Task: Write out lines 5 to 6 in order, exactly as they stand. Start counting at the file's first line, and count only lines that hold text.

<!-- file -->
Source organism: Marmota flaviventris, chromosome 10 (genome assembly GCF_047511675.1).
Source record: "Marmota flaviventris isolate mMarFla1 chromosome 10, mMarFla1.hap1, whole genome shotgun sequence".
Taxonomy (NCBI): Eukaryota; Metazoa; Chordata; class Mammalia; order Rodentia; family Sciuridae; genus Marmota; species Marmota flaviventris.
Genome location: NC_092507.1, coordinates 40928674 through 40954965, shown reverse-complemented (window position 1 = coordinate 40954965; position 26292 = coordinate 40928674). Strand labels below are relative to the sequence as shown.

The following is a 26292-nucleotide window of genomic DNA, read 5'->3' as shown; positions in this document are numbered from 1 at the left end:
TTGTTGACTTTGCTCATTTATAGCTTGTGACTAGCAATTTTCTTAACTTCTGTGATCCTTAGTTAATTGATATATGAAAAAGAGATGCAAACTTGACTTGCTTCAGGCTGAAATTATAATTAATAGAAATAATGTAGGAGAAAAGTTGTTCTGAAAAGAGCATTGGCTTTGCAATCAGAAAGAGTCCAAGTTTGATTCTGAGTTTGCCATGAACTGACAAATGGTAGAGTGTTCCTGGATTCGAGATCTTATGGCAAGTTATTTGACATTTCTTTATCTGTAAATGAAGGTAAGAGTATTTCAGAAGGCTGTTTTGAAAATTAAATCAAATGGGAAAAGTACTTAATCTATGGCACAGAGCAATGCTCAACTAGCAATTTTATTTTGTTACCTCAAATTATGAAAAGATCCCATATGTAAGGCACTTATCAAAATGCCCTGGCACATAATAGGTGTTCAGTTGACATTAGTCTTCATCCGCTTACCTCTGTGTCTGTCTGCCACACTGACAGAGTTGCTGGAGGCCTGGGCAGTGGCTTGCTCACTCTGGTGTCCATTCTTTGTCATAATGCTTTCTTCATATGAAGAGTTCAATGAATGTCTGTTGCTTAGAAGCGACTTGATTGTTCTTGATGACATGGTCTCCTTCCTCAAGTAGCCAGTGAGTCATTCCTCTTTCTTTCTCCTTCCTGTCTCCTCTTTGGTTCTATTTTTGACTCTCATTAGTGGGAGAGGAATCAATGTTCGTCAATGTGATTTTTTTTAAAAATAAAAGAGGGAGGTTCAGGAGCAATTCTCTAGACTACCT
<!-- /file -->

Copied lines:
The following is a 26292-nucleotide window of genomic DNA, read 5'->3' as shown; positions in this document are numbered from 1 at the left end:
TTGTTGACTTTGCTCATTTATAGCTTGTGACTAGCAATTTTCTTAACTTCTGTGATCCTTAGTTAATTGATATATGAAAAAGAGATGCAAACTTGACTTGCTTCAGGCTGAAATTATAATTAATAGAAATAATGTAGGAGAAAAGTTGTTCTGAAAAGAGCATTGGCTTTGCAATCAGAAAGAGTCCAAGTTTGATTCTGAGTTTGCCATGAACTGACAAATGGTAGAGTGTTCCTGGATTCGAGATCTTATGGCAAGTTATTTGACATTTCTTTATCTGTAAATGAAGGTAAGAGTATTTCAGAAGGCTGTTTTGAAAATTAAATCAAATGGGAAAAGTACTTAATCTATGGCACAGAGCAATGCTCAACTAGCAATTTTATTTTGTTACCTCAAATTATGAAAAGATCCCATATGTAAGGCACTTATCAAAATGCCCTGGCACATAATAGGTGTTCAGTTGACATTAGTCTTCATCCGCTTACCTCTGTGTCTGTCTGCCACACTGACAGAGTTGCTGGAGGCCTGGGCAGTGGCTTGCTCACTCTGGTGTCCATTCTTTGTCATAATGCTTTCTTCATATGAAGAGTTCAATGAATGTCTGTTGCTTAGAAGCGACTTGATTGTTCTTGATGACATGGTCTCCTTCCTCAAGTAGCCAGTGAGTCATTCCTCTTTCTTTCTCCTTCCTGTCTCCTCTTTGGTTCTATTTTTGACTCTCATTAGTGGGAGAGGAATCAATGTTCGTCAATGTGATTTTTTTTAAAAATAAAAGAGGGAGGTTCAGGAGCAATTCTCTAGACTACCT